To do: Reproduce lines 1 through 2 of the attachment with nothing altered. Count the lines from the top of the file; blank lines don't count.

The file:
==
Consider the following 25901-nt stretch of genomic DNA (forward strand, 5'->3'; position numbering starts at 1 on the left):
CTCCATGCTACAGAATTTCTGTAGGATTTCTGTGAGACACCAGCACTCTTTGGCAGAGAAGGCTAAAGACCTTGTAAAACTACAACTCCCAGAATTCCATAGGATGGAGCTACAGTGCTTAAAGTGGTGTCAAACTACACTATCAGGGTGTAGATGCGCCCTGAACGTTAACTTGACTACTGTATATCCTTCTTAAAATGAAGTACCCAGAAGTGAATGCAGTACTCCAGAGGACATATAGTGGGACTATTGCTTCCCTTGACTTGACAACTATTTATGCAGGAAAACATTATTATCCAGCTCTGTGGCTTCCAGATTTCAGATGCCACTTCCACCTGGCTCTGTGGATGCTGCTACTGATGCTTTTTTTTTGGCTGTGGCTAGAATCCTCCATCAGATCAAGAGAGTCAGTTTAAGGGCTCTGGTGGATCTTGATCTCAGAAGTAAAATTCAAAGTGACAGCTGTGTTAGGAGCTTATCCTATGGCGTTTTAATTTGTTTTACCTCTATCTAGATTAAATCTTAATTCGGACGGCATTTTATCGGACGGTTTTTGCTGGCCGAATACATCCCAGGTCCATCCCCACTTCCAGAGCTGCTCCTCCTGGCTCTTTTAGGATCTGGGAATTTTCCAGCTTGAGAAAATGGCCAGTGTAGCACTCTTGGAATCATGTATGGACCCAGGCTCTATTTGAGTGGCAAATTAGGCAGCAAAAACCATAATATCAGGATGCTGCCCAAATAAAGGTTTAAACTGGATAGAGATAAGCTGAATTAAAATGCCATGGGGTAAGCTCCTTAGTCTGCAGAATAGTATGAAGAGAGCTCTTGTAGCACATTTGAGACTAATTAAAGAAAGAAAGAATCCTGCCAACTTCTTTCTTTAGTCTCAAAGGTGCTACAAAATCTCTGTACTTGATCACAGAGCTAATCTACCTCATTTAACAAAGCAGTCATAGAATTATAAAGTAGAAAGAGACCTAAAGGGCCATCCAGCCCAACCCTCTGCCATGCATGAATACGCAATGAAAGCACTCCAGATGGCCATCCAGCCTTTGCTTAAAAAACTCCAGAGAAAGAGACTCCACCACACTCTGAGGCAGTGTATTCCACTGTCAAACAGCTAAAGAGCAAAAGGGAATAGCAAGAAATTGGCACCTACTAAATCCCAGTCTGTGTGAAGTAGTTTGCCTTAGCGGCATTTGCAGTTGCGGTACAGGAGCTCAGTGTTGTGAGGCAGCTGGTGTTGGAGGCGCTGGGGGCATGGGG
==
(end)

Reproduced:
Consider the following 25901-nt stretch of genomic DNA (forward strand, 5'->3'; position numbering starts at 1 on the left):
CTCCATGCTACAGAATTTCTGTAGGATTTCTGTGAGACACCAGCACTCTTTGGCAGAGAAGGCTAAAGACCTTGTAAAACTACAACTCCCAGAATTCCATAGGATGGAGCTACAGTGCTTAAAGTGGTGTCAAACTACACTATCAGGGTGTAGATGCGCCCTGAACGTTAACTTGACTACTGTATATCCTTCTTAAAATGAAGTACCCAGAAGTGAATGCAGTACTCCAGAGGACATATAGTGGGACTATTGCTTCCCTTGACTTGACAACTATTTATGCAGGAAAACATTATTATCCAGCTCTGTGGCTTCCAGATTTCAGATGCCACTTCCACCTGGCTCTGTGGATGCTGCTACTGATGCTTTTTTTTTGGCTGTGGCTAGAATCCTCCATCAGATCAAGAGAGTCAGTTTAAGGGCTCTGGTGGATCTTGATCTCAGAAGTAAAATTCAAAGTGACAGCTGTGTTAGGAGCTTATCCTATGGCGTTTTAATTTGTTTTACCTCTATCTAGATTAAATCTTAATTCGGACGGCATTTTATCGGACGGTTTTTGCTGGCCGAATACATCCCAGGTCCATCCCCACTTCCAGAGCTGCTCCTCCTGGCTCTTTTAGGATCTGGGAATTTTCCAGCTTGAGAAAATGGCCAGTGTAGCACTCTTGGAATCATGTATGGACCCAGGCTCTATTTGAGTGGCAAATTAGGCAGCAAAAACCATAATATCAGGATGCTGCCCAAATAAAGGTTTAAACTGGATAGAGATAAGCTGAATTAAAATGCCATGGGGTAAGCTCCTTAGTCTGCAGAATAGTATGAAGAGAGCTCTTGTAGCACATTTGAGACTAATTAAAGAAAGAAAGAATCCTGCCAACTTCTTTCTTTAGTCTCAAAGGTGCTACAAAATCTCTGTACTTGATCACAGAGCTAATCTACCTCATTTAACAAAGCAGTCATAGAATTATAAAGTAGAAAGAGACCTAAAGGGCCATCCAGCCCAACCCTCTGCCATGCATGAATACGCAATGAAAGCACTCCAGATGGCCATCCAGCCTTTGCTTAAAAAACTCCAGAGAAAGAGACTCCACCACACTCTGAGGCAGTGTATTCCACTGTCAAACAGCTAAAGAGCAAAAGGGAATAGCAAGAAATTGGCACCTACTAAATCCCAGTCTGTGTGAAGTAGTTTGCCTTAGCGGCATTTGCAGTTGCGGTACAGGAGCTCAGTGTTGTGAGGCAGCTGGTGTTGGAGGCGCTGGGGGCATGGGG